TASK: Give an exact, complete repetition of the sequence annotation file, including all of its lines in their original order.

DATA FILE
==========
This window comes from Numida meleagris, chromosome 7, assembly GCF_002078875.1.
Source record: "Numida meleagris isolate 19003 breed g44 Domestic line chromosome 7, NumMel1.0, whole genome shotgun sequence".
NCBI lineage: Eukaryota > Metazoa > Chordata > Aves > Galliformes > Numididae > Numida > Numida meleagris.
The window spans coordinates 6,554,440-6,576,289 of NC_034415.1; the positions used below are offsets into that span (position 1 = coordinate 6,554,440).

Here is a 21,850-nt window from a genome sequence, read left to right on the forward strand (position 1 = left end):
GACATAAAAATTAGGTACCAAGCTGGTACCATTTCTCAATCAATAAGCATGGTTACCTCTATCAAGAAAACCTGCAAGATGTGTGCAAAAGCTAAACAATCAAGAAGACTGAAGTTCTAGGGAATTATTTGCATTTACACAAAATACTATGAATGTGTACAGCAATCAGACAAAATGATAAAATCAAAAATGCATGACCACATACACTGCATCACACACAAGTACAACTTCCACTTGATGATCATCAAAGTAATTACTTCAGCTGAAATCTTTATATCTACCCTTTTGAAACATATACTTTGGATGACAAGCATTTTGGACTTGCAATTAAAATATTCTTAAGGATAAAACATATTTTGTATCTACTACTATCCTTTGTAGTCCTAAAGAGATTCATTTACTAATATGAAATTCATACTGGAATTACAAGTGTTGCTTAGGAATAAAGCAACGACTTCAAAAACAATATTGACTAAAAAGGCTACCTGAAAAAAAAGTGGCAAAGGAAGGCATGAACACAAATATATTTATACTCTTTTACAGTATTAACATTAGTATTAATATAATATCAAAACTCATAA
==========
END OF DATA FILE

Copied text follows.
This window comes from Numida meleagris, chromosome 7, assembly GCF_002078875.1.
Source record: "Numida meleagris isolate 19003 breed g44 Domestic line chromosome 7, NumMel1.0, whole genome shotgun sequence".
NCBI lineage: Eukaryota > Metazoa > Chordata > Aves > Galliformes > Numididae > Numida > Numida meleagris.
The window spans coordinates 6,554,440-6,576,289 of NC_034415.1; the positions used below are offsets into that span (position 1 = coordinate 6,554,440).

Here is a 21,850-nt window from a genome sequence, read left to right on the forward strand (position 1 = left end):
GACATAAAAATTAGGTACCAAGCTGGTACCATTTCTCAATCAATAAGCATGGTTACCTCTATCAAGAAAACCTGCAAGATGTGTGCAAAAGCTAAACAATCAAGAAGACTGAAGTTCTAGGGAATTATTTGCATTTACACAAAATACTATGAATGTGTACAGCAATCAGACAAAATGATAAAATCAAAAATGCATGACCACATACACTGCATCACACACAAGTACAACTTCCACTTGATGATCATCAAAGTAATTACTTCAGCTGAAATCTTTATATCTACCCTTTTGAAACATATACTTTGGATGACAAGCATTTTGGACTTGCAATTAAAATATTCTTAAGGATAAAACATATTTTGTATCTACTACTATCCTTTGTAGTCCTAAAGAGATTCATTTACTAATATGAAATTCATACTGGAATTACAAGTGTTGCTTAGGAATAAAGCAACGACTTCAAAAACAATATTGACTAAAAAGGCTACCTGAAAAAAAAGTGGCAAAGGAAGGCATGAACACAAATATATTTATACTCTTTTACAGTATTAACATTAGTATTAATATAATATCAAAACTCATAA